How Would You Answer Nancy Pelosi’s Letter?

“In light of all we have to lose under the Trump-Ryan agenda, success is our only option. But for that to happen, we need your ideas as well as your support.”

As a regular small-amount donor to the Democratic Congressional Campaign Committee (DCCC), I regularly get form letters from Nancy Pelosi. The latest one included the Official Democratic Unity Survey.

For me, the top priority issue is opposing the plan by the Trump Administration and Paul Ryan to privatize Social Security and Medicare. I have worked for 50 years and contributed my share, so I’ve earned these benefits. There are 98 million people in the US over age 65 who likely feel the same way.

But I wonder which of the 10 identified issues YOU think Democratic House candidates should focus on to win the 24 seats needed to take the majority back in the House. What would you add?

You can answer in the comments or go to www.dccc.org/unite2018.

▢ Access to health care for all Americans.
▢ Keeping America’s promise to our seniors.
▢ Wall Street reforms and fighting corporate greed.
▢ Challenge Trump policies that threaten the human and civil rights of refugees and immigrants.
▢ Climate change and protecting our planet.
▢ Defending a woman’s right to choose.
▢ Protect and defend the rights of the LGBTQ community.
▢ Exposing and blocking attacks on voting rights.
▢ Increasing the minimum wage and reviving the American Dream.
▢ Investigating the Trump Administration.

Frankly, I was disappointed to see that the economy was not spelled out as an issue. It’s the one issue that will win elections. Remember Bill Clinton saying, “It’s the economy, stupid“?

Raising the minimum wage is part of that. You can disagree with me, but I think the Democrats need to spend less time on hot-button social issues, and more on economic development.

6 responses to “How Would You Answer Nancy Pelosi’s Letter?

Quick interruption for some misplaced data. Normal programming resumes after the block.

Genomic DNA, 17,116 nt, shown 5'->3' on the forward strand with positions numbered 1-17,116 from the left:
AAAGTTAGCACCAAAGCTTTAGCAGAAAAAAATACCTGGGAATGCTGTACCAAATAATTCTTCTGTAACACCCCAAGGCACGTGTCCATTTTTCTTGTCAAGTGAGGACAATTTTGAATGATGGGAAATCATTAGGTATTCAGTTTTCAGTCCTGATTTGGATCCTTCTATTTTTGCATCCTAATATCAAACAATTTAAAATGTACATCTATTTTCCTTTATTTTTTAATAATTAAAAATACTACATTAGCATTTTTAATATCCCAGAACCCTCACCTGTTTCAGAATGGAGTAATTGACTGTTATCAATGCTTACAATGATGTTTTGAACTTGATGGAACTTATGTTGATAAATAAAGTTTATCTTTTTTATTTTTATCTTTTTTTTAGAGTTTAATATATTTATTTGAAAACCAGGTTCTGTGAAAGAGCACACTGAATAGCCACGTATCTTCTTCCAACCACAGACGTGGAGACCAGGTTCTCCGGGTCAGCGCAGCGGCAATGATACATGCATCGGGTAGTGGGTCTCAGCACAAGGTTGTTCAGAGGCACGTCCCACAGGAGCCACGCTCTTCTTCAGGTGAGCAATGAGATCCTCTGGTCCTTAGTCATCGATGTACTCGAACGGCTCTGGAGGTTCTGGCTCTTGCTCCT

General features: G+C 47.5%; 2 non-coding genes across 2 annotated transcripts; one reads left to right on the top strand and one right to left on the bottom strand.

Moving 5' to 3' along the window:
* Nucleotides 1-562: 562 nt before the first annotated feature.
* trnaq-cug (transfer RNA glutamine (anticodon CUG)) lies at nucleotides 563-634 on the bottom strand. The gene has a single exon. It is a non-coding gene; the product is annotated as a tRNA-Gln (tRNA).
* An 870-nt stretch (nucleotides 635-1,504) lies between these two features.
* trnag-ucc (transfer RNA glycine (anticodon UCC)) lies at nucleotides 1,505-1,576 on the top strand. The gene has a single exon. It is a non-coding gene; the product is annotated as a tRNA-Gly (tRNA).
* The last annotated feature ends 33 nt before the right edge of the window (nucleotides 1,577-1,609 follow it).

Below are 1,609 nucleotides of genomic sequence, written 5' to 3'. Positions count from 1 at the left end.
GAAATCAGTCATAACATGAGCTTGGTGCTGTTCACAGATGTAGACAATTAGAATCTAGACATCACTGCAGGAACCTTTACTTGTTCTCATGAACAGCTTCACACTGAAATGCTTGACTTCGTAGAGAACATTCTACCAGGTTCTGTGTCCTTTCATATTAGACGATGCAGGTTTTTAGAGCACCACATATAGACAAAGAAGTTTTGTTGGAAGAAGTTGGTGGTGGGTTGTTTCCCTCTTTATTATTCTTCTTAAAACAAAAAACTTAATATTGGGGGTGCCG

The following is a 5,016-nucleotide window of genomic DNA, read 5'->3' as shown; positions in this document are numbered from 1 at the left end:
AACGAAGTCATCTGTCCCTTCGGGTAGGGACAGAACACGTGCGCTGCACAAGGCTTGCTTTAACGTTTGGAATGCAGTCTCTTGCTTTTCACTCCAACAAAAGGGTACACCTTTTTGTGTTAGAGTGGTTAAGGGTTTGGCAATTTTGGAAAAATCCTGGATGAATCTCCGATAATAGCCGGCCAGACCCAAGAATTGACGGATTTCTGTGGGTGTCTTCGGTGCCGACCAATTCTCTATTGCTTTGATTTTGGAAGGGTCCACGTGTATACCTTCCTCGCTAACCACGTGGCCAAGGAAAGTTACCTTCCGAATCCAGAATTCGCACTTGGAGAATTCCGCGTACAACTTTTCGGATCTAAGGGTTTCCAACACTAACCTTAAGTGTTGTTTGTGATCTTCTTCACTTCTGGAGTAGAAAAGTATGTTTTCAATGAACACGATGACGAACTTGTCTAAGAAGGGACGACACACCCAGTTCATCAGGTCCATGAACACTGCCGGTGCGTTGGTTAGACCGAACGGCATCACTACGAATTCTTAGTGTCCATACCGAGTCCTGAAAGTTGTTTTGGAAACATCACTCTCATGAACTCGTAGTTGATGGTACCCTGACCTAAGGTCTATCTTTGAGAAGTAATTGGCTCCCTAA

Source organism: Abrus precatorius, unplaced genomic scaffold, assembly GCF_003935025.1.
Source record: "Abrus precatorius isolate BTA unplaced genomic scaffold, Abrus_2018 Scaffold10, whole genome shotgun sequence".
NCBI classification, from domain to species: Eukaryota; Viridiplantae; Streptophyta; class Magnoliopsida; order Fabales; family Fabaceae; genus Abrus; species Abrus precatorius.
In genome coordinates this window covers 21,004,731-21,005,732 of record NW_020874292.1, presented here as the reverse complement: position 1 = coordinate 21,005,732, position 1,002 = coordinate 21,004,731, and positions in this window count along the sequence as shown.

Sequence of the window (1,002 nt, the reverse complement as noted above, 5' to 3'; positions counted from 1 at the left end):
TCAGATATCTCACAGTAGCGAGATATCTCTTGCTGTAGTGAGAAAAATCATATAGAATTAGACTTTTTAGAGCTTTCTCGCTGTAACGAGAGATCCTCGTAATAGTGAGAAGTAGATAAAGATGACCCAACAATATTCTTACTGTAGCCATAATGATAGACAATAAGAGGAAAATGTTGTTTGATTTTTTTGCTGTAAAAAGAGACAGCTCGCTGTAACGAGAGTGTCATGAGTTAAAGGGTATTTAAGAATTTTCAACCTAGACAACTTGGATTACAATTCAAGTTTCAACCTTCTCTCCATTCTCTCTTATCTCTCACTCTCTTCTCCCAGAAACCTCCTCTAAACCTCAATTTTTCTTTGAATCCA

1. It would be impossible to list all the problems we have, however, there is not one thing there isn’t a problem that needs to be addressed. It is all, no, but no list will make everyone happy.

  2. hillary clinton had money. trump had a message. democrats like pelosi need lots of money because they have nothing to say to voters only donors! bernie sanders had message and many small doners. hillary clintons message was its my turn and wall street fat cats donate to me or as its my turn! debbie and donna will “deal” with bernie. donate to the democratic party why? they only allowed keith ellison a token position when it looked like the sanders wing was about to leave in disgust and if kamila harris and corey booker run in 2020 the clintonista’s will only have their corporate establishment donors and the older n.o.w. women to vote for what ever old establishment dino they put up.

  3. North Of the River

    As usual,the Disablity Community not mentioned,and she forgot that the http://www.adapt.org protests in congress months ago STOPPED TrumpCare.

    Mentioned here what happened in Phoenix:

    http://rssfeeds.azcentral.com/~/459443676/0/phoenix/local~Latino-disability-summit-bridges-cultural-divides/

  4. I agree Ed – the top issues should include Dark Money, rails, military waste, infrastructure.